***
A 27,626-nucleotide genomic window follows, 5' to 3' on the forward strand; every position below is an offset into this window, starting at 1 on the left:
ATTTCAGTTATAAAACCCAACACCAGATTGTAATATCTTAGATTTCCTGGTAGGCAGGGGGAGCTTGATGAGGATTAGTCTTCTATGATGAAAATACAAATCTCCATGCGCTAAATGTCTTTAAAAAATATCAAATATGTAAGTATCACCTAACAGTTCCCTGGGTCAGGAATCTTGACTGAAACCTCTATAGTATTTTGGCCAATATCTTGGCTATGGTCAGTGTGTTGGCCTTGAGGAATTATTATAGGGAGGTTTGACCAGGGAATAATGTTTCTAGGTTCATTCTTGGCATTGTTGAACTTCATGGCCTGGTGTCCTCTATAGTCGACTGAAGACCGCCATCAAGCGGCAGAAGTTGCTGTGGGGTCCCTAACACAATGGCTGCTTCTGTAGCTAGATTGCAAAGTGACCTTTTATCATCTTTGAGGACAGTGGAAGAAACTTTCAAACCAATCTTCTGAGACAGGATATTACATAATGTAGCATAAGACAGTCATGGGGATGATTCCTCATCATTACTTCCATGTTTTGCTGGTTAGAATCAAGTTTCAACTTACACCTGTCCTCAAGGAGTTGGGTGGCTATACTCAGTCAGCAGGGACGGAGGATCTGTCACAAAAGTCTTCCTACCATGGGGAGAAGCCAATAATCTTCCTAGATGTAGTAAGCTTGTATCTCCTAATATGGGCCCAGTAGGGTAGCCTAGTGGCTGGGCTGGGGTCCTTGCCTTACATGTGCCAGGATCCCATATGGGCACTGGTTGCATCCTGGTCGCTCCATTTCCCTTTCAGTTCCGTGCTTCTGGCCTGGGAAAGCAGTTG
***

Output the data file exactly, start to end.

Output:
A 27,626-nucleotide genomic window follows, 5' to 3' on the forward strand; every position below is an offset into this window, starting at 1 on the left:
ATTTCAGTTATAAAACCCAACACCAGATTGTAATATCTTAGATTTCCTGGTAGGCAGGGGGAGCTTGATGAGGATTAGTCTTCTATGATGAAAATACAAATCTCCATGCGCTAAATGTCTTTAAAAAATATCAAATATGTAAGTATCACCTAACAGTTCCCTGGGTCAGGAATCTTGACTGAAACCTCTATAGTATTTTGGCCAATATCTTGGCTATGGTCAGTGTGTTGGCCTTGAGGAATTATTATAGGGAGGTTTGACCAGGGAATAATGTTTCTAGGTTCATTCTTGGCATTGTTGAACTTCATGGCCTGGTGTCCTCTATAGTCGACTGAAGACCGCCATCAAGCGGCAGAAGTTGCTGTGGGGTCCCTAACACAATGGCTGCTTCTGTAGCTAGATTGCAAAGTGACCTTTTATCATCTTTGAGGACAGTGGAAGAAACTTTCAAACCAATCTTCTGAGACAGGATATTACATAATGTAGCATAAGACAGTCATGGGGATGATTCCTCATCATTACTTCCATGTTTTGCTGGTTAGAATCAAGTTTCAACTTACACCTGTCCTCAAGGAGTTGGGTGGCTATACTCAGTCAGCAGGGACGGAGGATCTGTCACAAAAGTCTTCCTACCATGGGGAGAAGCCAATAATCTTCCTAGATGTAGTAAGCTTGTATCTCCTAATATGGGCCCAGTAGGGTAGCCTAGTGGCTGGGCTGGGGTCCTTGCCTTACATGTGCCAGGATCCCATATGGGCACTGGTTGCATCCTGGTCGCTCCATTTCCCTTTCAGTTCCGTGCTTCTGGCCTGGGAAAGCAGTTG